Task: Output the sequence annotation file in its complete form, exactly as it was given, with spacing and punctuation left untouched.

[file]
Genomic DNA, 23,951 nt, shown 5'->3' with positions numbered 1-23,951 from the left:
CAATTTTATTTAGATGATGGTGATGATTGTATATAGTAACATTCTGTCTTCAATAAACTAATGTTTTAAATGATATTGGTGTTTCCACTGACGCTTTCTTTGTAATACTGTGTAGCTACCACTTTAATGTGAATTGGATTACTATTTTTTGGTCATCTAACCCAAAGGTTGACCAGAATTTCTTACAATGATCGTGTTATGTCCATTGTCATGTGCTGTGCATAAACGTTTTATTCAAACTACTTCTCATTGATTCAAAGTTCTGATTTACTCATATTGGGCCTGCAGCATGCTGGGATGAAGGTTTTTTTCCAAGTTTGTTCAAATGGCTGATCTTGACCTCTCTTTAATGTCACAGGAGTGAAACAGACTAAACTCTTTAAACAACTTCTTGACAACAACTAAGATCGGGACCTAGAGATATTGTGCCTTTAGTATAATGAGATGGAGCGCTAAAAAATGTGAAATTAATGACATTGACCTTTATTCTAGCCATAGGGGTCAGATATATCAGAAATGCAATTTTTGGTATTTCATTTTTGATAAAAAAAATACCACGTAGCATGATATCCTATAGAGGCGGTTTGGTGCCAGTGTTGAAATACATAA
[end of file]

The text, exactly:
Genomic DNA, 23,951 nt, shown 5'->3' with positions numbered 1-23,951 from the left:
CAATTTTATTTAGATGATGGTGATGATTGTATATAGTAACATTCTGTCTTCAATAAACTAATGTTTTAAATGATATTGGTGTTTCCACTGACGCTTTCTTTGTAATACTGTGTAGCTACCACTTTAATGTGAATTGGATTACTATTTTTTGGTCATCTAACCCAAAGGTTGACCAGAATTTCTTACAATGATCGTGTTATGTCCATTGTCATGTGCTGTGCATAAACGTTTTATTCAAACTACTTCTCATTGATTCAAAGTTCTGATTTACTCATATTGGGCCTGCAGCATGCTGGGATGAAGGTTTTTTTCCAAGTTTGTTCAAATGGCTGATCTTGACCTCTCTTTAATGTCACAGGAGTGAAACAGACTAAACTCTTTAAACAACTTCTTGACAACAACTAAGATCGGGACCTAGAGATATTGTGCCTTTAGTATAATGAGATGGAGCGCTAAAAAATGTGAAATTAATGACATTGACCTTTATTCTAGCCATAGGGGTCAGATATATCAGAAATGCAATTTTTGGTATTTCATTTTTGATAAAAAAAATACCACGTAGCATGATATCCTATAGAGGCGGTTTGGTGCCAGTGTTGAAATACATAA